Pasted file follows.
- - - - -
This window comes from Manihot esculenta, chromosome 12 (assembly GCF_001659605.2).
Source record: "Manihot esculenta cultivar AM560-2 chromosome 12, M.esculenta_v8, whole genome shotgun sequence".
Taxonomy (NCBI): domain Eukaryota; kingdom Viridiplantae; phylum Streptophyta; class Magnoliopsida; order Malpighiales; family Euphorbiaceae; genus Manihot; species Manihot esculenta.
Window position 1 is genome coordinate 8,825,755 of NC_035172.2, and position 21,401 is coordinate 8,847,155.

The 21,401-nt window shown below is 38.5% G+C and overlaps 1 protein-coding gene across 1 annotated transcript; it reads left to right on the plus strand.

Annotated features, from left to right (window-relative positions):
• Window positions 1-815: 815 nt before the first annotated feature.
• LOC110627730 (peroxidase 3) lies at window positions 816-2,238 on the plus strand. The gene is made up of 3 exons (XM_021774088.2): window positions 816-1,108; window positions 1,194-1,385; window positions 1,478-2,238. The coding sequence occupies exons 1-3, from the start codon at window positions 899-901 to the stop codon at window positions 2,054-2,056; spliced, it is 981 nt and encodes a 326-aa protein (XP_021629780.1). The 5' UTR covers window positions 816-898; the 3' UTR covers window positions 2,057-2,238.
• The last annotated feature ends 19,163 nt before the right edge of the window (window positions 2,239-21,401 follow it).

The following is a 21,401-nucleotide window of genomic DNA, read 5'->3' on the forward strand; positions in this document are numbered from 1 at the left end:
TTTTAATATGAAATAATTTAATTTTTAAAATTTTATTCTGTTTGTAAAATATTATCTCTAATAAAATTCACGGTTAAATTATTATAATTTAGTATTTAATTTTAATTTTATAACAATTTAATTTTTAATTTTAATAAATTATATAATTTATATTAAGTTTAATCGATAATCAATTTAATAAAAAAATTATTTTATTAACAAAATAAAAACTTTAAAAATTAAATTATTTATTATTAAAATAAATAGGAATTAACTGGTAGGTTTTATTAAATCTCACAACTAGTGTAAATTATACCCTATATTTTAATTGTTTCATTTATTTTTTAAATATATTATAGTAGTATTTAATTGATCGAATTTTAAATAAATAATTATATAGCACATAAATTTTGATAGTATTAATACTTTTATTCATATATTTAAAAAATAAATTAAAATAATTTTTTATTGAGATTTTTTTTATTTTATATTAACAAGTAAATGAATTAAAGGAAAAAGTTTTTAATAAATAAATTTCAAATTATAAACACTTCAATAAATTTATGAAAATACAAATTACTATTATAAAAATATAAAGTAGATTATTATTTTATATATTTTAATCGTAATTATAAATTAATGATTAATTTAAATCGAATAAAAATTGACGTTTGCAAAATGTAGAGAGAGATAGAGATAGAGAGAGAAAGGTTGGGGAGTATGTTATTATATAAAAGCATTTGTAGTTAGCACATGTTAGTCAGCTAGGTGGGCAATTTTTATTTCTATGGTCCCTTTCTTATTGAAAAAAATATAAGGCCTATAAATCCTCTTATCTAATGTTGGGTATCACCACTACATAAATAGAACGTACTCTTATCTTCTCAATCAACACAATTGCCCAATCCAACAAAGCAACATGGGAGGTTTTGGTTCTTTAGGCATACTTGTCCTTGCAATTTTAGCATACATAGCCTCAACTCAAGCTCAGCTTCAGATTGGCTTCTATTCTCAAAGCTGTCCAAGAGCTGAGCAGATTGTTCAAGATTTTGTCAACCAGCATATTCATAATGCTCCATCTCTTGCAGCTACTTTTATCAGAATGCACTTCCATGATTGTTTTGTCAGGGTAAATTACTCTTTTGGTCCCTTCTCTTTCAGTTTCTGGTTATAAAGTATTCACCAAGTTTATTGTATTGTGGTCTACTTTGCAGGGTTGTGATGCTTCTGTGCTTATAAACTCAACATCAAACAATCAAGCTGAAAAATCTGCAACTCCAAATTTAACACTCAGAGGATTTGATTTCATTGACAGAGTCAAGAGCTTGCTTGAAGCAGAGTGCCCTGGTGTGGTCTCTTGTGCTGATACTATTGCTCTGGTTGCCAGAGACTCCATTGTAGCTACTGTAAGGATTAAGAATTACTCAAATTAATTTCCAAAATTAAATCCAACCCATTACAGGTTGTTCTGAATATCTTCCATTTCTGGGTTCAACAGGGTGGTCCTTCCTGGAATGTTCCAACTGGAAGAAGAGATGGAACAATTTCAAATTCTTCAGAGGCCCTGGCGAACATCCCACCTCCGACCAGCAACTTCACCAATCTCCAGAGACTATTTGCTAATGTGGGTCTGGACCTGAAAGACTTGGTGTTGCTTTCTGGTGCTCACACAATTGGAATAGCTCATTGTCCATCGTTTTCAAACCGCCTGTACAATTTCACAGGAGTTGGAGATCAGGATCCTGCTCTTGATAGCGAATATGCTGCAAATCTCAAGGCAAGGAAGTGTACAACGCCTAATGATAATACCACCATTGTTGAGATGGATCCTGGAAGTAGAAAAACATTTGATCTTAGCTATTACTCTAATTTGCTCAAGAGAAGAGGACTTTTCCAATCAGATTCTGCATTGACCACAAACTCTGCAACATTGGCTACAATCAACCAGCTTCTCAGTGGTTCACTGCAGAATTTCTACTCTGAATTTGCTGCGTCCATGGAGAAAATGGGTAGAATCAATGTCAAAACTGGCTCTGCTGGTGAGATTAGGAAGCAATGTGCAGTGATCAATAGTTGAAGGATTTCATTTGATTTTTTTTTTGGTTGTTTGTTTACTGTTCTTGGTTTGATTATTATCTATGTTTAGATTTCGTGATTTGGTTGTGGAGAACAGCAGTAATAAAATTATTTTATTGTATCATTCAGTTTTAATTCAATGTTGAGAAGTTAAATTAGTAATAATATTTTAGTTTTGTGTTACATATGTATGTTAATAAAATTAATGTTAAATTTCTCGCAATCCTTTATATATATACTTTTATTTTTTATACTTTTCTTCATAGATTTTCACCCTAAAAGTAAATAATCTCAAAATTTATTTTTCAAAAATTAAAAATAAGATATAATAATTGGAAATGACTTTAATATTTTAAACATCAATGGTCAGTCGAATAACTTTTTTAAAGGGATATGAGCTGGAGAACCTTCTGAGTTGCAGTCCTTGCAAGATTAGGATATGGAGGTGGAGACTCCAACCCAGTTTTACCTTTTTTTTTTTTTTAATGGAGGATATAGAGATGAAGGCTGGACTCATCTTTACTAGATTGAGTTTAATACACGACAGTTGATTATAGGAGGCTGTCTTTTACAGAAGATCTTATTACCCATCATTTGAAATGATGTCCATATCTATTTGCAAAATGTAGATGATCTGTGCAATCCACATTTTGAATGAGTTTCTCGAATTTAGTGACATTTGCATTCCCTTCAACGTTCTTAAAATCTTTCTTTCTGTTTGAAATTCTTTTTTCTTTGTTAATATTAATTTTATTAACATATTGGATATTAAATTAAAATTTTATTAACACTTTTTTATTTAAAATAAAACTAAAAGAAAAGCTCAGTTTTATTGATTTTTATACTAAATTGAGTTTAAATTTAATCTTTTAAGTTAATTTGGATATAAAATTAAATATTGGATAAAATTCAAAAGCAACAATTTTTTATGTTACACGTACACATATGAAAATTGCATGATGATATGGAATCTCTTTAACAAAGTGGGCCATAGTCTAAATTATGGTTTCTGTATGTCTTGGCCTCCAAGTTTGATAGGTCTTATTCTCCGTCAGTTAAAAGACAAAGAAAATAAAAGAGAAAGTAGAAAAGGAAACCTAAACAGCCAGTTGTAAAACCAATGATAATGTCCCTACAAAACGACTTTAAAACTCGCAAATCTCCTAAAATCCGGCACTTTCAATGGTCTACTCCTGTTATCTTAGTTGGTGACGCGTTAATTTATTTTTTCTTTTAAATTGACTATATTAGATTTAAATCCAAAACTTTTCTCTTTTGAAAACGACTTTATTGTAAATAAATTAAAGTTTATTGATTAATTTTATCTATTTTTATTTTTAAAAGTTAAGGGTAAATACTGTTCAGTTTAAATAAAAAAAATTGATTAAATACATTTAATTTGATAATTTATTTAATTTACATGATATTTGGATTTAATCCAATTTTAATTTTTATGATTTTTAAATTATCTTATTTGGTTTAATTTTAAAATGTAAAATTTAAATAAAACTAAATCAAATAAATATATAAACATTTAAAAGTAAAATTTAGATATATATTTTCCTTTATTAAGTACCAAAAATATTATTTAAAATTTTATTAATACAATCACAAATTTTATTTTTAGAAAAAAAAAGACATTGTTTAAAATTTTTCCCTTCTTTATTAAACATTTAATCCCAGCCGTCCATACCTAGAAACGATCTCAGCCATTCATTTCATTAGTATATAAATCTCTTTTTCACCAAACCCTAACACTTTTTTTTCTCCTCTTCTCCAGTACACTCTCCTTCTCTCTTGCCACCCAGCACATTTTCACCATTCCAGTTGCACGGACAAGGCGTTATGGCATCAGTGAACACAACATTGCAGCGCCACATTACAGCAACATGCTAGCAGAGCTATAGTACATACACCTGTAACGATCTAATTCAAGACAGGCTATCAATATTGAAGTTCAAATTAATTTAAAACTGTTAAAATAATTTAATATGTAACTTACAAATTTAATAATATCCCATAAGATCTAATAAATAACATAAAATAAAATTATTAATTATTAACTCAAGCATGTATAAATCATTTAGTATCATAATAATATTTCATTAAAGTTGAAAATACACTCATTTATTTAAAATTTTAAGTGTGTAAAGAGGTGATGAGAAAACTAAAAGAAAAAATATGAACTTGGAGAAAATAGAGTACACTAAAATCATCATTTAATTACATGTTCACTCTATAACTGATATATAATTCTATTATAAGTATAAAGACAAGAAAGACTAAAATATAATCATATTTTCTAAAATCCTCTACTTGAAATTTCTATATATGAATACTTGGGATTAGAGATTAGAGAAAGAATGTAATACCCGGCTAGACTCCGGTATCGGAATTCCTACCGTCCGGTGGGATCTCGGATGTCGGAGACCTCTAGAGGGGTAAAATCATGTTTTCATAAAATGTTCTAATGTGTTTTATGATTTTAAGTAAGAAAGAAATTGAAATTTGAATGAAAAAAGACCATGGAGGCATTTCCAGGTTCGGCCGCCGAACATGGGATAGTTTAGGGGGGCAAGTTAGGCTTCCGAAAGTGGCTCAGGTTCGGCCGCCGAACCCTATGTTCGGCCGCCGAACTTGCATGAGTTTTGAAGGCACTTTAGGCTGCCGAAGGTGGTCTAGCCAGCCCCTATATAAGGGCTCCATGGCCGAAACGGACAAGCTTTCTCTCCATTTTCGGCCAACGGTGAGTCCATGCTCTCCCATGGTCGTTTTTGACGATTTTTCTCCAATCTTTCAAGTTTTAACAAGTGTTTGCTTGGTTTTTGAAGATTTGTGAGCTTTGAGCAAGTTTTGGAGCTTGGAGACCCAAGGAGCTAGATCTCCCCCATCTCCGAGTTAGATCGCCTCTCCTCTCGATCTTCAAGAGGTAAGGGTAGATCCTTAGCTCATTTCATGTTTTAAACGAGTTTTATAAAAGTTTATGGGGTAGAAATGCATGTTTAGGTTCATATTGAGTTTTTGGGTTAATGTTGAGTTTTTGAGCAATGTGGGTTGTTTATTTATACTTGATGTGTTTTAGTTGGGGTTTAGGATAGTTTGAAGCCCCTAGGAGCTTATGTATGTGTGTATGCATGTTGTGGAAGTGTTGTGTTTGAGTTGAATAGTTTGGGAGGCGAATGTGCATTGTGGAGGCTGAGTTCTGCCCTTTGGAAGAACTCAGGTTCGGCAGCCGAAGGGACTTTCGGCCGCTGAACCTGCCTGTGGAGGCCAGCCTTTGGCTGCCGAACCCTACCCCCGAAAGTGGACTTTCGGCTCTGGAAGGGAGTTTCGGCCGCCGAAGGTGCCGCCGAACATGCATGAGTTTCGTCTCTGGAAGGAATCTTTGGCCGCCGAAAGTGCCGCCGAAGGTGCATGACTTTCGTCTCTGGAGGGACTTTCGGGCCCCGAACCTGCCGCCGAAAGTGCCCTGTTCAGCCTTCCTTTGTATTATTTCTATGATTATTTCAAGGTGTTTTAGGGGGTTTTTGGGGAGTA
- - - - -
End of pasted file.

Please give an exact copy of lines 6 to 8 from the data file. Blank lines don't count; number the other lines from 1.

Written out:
Annotated features, from left to right (window-relative positions):
• Window positions 1-815: 815 nt before the first annotated feature.
• LOC110627730 (peroxidase 3) lies at window positions 816-2,238 on the plus strand. The gene is made up of 3 exons (XM_021774088.2): window positions 816-1,108; window positions 1,194-1,385; window positions 1,478-2,238. The coding sequence occupies exons 1-3, from the start codon at window positions 899-901 to the stop codon at window positions 2,054-2,056; spliced, it is 981 nt and encodes a 326-aa protein (XP_021629780.1). The 5' UTR covers window positions 816-898; the 3' UTR covers window positions 2,057-2,238.